I once heard that had the food waste disposer not been invented in 1927, now would be the perfect time. Why? Well, because of the convergence of two environmental megatrends – landfill diversion of organics and resource recovery at wastewater treatment plants, where municipalities produce clean water, and sometimes fertilizer and energy.
Think about it, food waste is at least 75% water, and with the trend of keeping organics out of landfills, it makes sense to leverage disposers, already present in 60 million households in the U.S. (52% of all homes), to manage this waste as a liquid rather than a solid. Right?
Unfortunately, it is difficult to even have a civil conversation with staunch environmentalists that favor composting because of four universal myths and misconceptions about disposers. Never mind that composting is only available to 2.74 million households across 198 cities across the U.S., or less than 2% of all U.S. citizens! I sometimes get exasperated in trying to have a lucid conversation on this subject because many times I don’t even get beyond the myths of environmentalists. For example:
Myths 1 & 2 – Water and Electricity Use
“Disposers can’t be good for the environment – they use water and electricity.”
Ugh! To have a rational discussion, we must move past the debate on water and electricity use associated with disposers, moot points and already discussed ad nauseum in this blog. The perception is disposers use a lot of water simply because they use water. The truth is it is not exorbitant. In fact, it is negligible and totals only 1% of the total household usage. Electricity usage is almost laughable at a mere 3-4 kwh or $0.50 per year. And all treatment plants produce clean water, which is why some of them have adopted the name water reclamation plant! Here’s a little factoid: for every ton of food waste diverted from a landfill to a treatment plant, we recover about 165 gallons of water, because food waste is around 75% water. Enough said.
Myths 3 & 4 – Impacts to Plumbing and Sewers and Overloading of Treatment Plants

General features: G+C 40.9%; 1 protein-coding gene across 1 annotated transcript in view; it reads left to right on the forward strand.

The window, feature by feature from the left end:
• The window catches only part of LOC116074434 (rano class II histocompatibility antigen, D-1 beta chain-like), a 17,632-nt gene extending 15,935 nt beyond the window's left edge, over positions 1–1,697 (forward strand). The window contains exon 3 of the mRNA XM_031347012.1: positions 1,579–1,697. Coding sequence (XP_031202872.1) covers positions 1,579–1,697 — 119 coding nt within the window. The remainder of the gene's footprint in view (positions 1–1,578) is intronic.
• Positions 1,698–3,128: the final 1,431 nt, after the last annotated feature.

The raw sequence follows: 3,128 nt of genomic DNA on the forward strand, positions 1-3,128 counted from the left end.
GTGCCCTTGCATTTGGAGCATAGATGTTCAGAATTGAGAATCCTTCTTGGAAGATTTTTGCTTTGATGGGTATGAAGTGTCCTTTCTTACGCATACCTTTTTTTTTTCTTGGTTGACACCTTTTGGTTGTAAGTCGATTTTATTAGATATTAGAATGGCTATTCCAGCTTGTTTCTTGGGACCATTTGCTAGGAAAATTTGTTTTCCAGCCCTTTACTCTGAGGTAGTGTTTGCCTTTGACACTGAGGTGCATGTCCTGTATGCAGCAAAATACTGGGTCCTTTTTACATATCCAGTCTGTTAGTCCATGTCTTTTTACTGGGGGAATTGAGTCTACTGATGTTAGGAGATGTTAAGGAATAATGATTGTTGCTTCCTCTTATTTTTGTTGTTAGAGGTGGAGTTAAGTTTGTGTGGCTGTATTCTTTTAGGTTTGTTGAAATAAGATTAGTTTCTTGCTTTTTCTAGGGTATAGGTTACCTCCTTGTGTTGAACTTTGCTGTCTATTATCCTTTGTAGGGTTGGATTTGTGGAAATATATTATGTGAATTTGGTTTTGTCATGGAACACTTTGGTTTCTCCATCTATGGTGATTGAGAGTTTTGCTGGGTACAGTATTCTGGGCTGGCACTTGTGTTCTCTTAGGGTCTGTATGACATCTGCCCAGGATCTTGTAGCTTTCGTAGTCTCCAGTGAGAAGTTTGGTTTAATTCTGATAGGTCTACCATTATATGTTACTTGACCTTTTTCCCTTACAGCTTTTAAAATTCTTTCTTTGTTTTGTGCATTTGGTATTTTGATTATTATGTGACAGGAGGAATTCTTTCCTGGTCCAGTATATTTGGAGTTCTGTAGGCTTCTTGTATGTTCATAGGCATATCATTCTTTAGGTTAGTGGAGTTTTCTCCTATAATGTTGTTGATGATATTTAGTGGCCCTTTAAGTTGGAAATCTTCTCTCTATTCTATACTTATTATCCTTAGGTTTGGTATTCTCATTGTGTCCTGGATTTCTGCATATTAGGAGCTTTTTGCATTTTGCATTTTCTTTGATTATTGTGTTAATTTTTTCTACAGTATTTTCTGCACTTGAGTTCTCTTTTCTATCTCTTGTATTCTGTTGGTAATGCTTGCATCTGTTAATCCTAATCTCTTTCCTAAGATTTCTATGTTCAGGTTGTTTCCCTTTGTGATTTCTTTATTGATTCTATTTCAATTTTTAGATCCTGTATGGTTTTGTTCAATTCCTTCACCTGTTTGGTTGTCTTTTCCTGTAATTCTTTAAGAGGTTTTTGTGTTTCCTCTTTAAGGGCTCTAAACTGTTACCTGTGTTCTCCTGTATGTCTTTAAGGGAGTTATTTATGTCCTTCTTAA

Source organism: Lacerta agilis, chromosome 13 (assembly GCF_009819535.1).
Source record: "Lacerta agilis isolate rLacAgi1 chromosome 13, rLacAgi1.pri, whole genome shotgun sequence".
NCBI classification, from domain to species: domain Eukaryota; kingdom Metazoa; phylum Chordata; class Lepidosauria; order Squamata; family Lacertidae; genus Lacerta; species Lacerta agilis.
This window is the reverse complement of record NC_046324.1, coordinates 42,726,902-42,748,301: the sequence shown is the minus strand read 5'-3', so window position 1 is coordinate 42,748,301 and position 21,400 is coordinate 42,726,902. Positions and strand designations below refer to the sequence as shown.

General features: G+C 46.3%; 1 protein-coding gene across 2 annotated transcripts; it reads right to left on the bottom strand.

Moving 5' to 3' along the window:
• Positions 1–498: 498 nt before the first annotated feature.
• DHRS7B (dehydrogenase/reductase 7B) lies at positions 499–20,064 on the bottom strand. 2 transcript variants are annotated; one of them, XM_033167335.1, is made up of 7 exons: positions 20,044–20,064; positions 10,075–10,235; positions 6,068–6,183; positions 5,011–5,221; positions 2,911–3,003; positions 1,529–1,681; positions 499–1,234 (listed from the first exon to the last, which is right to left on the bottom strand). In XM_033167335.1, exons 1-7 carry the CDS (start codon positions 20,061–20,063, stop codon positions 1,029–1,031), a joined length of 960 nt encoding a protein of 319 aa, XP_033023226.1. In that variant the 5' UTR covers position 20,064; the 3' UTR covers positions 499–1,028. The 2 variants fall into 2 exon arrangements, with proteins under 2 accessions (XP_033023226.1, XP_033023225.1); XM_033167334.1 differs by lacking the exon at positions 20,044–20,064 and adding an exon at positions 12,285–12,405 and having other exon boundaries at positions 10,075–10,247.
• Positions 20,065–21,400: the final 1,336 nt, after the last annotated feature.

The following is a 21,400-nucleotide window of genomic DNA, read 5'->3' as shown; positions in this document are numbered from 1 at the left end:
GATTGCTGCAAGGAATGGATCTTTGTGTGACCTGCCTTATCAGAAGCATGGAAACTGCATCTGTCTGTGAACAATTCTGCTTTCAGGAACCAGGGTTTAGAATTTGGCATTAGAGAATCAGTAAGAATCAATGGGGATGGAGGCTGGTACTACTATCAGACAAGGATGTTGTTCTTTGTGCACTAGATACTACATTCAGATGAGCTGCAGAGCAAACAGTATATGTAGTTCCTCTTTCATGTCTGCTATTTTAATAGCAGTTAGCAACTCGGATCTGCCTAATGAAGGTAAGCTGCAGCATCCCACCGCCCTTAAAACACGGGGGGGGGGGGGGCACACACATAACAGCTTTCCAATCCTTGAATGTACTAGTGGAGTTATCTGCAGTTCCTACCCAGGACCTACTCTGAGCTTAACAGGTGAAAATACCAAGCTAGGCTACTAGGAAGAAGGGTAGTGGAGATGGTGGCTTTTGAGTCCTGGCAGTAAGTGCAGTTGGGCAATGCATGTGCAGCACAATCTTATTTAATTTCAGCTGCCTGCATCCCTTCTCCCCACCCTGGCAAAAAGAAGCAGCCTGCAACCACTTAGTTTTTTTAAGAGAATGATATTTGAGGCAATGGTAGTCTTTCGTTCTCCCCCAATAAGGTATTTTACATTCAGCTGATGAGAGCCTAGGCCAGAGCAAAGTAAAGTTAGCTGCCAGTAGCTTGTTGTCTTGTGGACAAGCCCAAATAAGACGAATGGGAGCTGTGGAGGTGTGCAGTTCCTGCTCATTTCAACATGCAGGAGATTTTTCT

“Sewers and treatment plants were made for sewage, not food waste, and mixing food waste with sewage contaminates a potential resource; food waste is just not good for these systems. Besides, sending food waste to the treatment plant disallows composting?”
We inevitably come to the concern that not all wastewater infrastructure is the same, and that is very true, but the only difference between food waste and sewage solids, is one has been eaten first! Since food waste and human waste is essentially the same density, sewers designed to transport sewage are perfectly designed to transport finely ground food waste.
And yes, many treatment plants actually do make fertilizer instead of landfilling their biosolids. According to research gathered by the Northeast Biosolids and Residuals Association, about 55% of all biosolids are beneficially reused. We could do better, but responsible environmentalists should help debunk the myths associated with their safety to increase beneficial use of biosolids. Land application of biosolids is sustainable and completes the circular economy.
As far as energy production, of the 16,000 wastewater treatment plants in the U.S., over 1,200 have anaerobic digestion. This means that only about 8% of all plants have the ability to create energy, either heat or power, or both. Although this seems like a relatively small number of all treatment plants, these plants account for around 50% of all wastewater flows in the U.S. In other words, most major metropolitan areas have anaerobic digestion employed to help manage sewage solids.
Not too long ago, we dumped all our raw sewage into streams and rivers – Cincinnati did so until the late 1950’s! Even after building wastewater treatment plants, some cities like NYC still dumped their sludge into the ocean up until the 1980’s. But cities are moving forward with sustainability efforts. Just this week it was reported that citizens in a Milwaukee program can pay $12.75 to participate in a pilot composting program. Instead of trying to invest in municipal composting programs, which requires new collection and processing systems at very high costs, city leaders should consider leveraging wastewater treatment plants and the existing base of disposers already present in homes.
I wonder if a U.S. city will ever consider subsidizing the purchase and installation of disposers?
By the way, the City of Milwaukee issued a press release in 2009 encouraging residents to use their disposer, and the Milwaukee Metropolitan Sewerage District also encourages their use. In essence, why not feed a disposer and starve a landfill?